In TN there is no legal obligation to see a cyclist

I’ve been kicking this around in my head for a few days trying to come to some sort of conclusion as to why a grand jury refused to indict a truck driver for a self-evident misdemeanor crime. Other people have, too.

Facts are that an experienced cyclist using an “obnoxiously bright rear flashing light” in broad daylight in clear weather was riding along when a box truck came alongside, caught him with something, maybe a bumper nobody knows, and flung him beneath the wheels. The TN laws are the usual FTR and the 3 foot law, but the 3 foot rule is considered “new” since it has only been in effect for two years.

So, taking the facts and applying the law, I have to take the investigator at his word [“could have seen the bike, but it is not likely that he should have seen the bike.”] and since, according to him, there is no legal obligation to see a cyclist, one can’t be held responsible for not giving 3 feet of distance for what should not be  seen.  I say this because it would seem to me that catching a cyclist with something, whether that would be a mirror, a bumper or whatever would be self evident that a proper (never mind 3 feet) distance was not being kept.

The investigator’s logic, backed up by the prosecutor, eliminates cycling on any street, whether that be the curb hugging or the Vehicular Cycling method, since the driver can legally ignore the cyclist and a smack from behind would be permissible by just claiming the cyclist couldn’t be seen and it is not likely the cyclist “should” be seen. One law enforcement official mentioned that he didn’t have a vest.

Afterwards, the sheriff must have been taking some heat because he promises to start enforcing the new 3 foot law after it was discovered that not a single citation has been written enforcing it since the law was created. Excatly how to enforce it, is another matter. You have to read the article to see what he is considering.

Lots of links if you are interested. Maybe you can glean something I missed.

15 replies
  1. fred_dot_u
    fred_dot_u says:

    This is certainly an unfortunate turn of events. Even sadder is that there is not likely to be much outcry by the “general public” over such an assessment.

    One of my clients told me today, “Do yourself a favor, get a flag on that thing”. I explained that I did not need a flag and he suggested that a motorist would not be able to see me and I would therefore be liable for any crashes. His attitude was not going to change and I wasn’t going to take a chance of offending a client, although his comment and diatribe was offensive to me.

    On a more positive note, I received unofficial word, soon to be followed by official documents, that my motion to dismiss was accepted. The public record shows “DISMISSED” on each of the two citations for 316.2065 (5)(a) and I can’t be more elated.

    When I have the official documents, I will be offering copies in PDF form for any and all takers. I’m hopeful that the legal documents will be comprehensive enough to help law enforcement understand the law. Who am I kidding? I just want them to let me ride safely!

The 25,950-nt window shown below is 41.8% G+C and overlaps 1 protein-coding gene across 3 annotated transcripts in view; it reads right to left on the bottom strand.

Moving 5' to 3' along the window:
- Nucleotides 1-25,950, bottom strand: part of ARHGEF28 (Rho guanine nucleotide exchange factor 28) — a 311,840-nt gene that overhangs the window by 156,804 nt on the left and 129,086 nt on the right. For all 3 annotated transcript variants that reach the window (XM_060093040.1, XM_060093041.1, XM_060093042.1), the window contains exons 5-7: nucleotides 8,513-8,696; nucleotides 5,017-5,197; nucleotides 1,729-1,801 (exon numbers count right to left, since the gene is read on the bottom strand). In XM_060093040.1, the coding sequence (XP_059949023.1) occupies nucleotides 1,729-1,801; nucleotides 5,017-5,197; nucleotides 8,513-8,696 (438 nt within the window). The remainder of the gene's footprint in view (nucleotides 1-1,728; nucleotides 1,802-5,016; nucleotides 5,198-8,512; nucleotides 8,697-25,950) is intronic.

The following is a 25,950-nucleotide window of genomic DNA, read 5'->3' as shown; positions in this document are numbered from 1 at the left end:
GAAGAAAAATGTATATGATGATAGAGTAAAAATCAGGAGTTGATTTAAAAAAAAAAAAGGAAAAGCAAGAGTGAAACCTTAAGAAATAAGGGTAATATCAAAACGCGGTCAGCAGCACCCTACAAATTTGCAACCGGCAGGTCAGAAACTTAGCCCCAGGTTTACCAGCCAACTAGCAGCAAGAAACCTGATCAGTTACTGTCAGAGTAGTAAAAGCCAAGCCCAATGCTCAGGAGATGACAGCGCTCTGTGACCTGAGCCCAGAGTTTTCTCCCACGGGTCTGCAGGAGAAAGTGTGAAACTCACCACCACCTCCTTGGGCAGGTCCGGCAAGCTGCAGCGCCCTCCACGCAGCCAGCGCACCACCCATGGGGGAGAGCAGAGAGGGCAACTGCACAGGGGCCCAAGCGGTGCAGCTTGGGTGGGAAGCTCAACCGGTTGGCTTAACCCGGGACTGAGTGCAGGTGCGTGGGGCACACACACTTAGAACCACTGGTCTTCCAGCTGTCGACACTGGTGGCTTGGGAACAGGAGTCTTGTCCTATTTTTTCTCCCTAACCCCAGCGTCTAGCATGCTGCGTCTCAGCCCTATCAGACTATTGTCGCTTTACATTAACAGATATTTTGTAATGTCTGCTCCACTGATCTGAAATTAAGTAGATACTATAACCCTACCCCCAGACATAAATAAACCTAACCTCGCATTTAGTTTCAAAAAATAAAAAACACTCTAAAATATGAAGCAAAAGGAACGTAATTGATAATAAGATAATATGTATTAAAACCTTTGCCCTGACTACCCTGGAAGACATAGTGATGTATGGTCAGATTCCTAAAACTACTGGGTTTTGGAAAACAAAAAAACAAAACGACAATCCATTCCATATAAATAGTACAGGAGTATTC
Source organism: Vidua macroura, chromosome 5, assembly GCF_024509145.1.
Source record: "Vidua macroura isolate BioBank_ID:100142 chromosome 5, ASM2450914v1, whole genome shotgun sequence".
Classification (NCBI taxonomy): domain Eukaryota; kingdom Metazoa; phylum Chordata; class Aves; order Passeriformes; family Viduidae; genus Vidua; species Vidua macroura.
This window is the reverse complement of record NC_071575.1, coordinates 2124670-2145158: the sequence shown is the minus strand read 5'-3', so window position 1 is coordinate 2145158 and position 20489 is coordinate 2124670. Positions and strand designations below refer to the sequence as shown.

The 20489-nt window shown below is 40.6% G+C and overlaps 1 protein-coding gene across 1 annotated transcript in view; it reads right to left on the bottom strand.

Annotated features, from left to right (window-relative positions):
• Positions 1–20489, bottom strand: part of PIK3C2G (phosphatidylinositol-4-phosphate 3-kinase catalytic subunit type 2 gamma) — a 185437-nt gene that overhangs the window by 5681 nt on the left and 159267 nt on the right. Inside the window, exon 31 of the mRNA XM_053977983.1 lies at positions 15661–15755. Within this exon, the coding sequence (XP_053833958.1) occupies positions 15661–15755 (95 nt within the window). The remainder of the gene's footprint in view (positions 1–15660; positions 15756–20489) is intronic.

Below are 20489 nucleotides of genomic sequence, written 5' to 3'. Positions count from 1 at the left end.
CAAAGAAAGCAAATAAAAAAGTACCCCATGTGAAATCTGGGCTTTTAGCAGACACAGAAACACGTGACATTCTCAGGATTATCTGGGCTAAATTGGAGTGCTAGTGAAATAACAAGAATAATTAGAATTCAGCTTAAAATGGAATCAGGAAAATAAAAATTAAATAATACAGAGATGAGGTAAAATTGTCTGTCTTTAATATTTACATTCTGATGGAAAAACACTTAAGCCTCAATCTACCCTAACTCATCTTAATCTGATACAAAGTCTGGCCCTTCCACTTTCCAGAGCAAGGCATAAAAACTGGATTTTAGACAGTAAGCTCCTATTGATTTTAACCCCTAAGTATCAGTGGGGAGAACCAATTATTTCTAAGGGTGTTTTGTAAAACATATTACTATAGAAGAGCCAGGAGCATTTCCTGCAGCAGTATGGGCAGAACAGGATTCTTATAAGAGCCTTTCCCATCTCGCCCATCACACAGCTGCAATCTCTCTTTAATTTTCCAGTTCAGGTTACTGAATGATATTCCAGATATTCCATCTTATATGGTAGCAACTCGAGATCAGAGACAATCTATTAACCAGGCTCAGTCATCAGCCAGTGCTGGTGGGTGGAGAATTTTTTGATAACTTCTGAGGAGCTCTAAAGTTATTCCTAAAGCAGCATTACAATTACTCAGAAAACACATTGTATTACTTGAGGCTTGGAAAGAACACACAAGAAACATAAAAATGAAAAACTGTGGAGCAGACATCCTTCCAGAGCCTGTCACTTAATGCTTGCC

By the way, my daytime SuperBrightLED taillight (2″x6″) is steady blindingly bright, not flashing. I hope that helps.

  2. Eric
    Eric says:

    Your client is really thinking you shouldn’t be out there. I used to use a flag and I think it helped a bit, but only on really winding roads where it might be seen looking across a tight bend where high weeds would obstruct the view, if you know what I mean. The flag was higher than the weeds.

    But on a straight road? Driving something bright yellow with a light on the back? If they don’t see you that way, then a flag wouldn’t help.

    Every year we have at least one car driving into the back of a large bright yellow object with flashing lights on it. Would a flag help the school bus?

    Good news about the dismissal. The papers won’t say much. Maybe a letter from the court saying nothing much interesting other than dismissed. I doubt any reason will be given.

    Still, it’s something to show any cop that bothers you again about it. First you show him copies of the tickets, then you show him a copy of the letter from the judge and you tell him why. The letter should be a good enough talisman to ward off evil spirits.

    This way he can shake his head and shrug his shoulders and say he doesn’t agree, but if the judge is going to dismiss his new ticket, he won’t be writing it. Gives you both an out. Blame it on the judge.

  3. Mighk
    Mighk says:

    What other things are motorists not obligated to see? A stop sign isn’t a whole lot larger than a bicyclist. Perhaps they shouldn’t be obligated to see those either. How about a child in a marked crosswalk?; smaller than an adult bicyclist.

    That’s plain ol’ friggin’ insanity. I’m stayin’ away from Tennessee.

  4. Mighk
    Mighk says:

    Strategy for attorney’s representing cyclists:
    Show photo of cyclist standing next to stop sign. Of cyclist next to child in crosswalk, etc. Ask jury what they see.

  5. rodney
    rodney says:

    Terrible news this post is for cyclists and pedestrians and other motorists as well. “I didn’t see you” = no accountability! and remind me about my personal feelings on the subject.

    Perhaps if there were changes made to include training/education on other modes of transport, with an appropriate participation level, this incident may have been avoided.

    It is a fact that because of my involvement in cycling (commuting) and alternate modes of transport, I have noticed my “motoring” skills improve vastly.

    Plain and simple, You ain’t the only one out there! Drive defensively. Sure accidents will happen, but the majority are preventable if we just act accordingly and responsibly!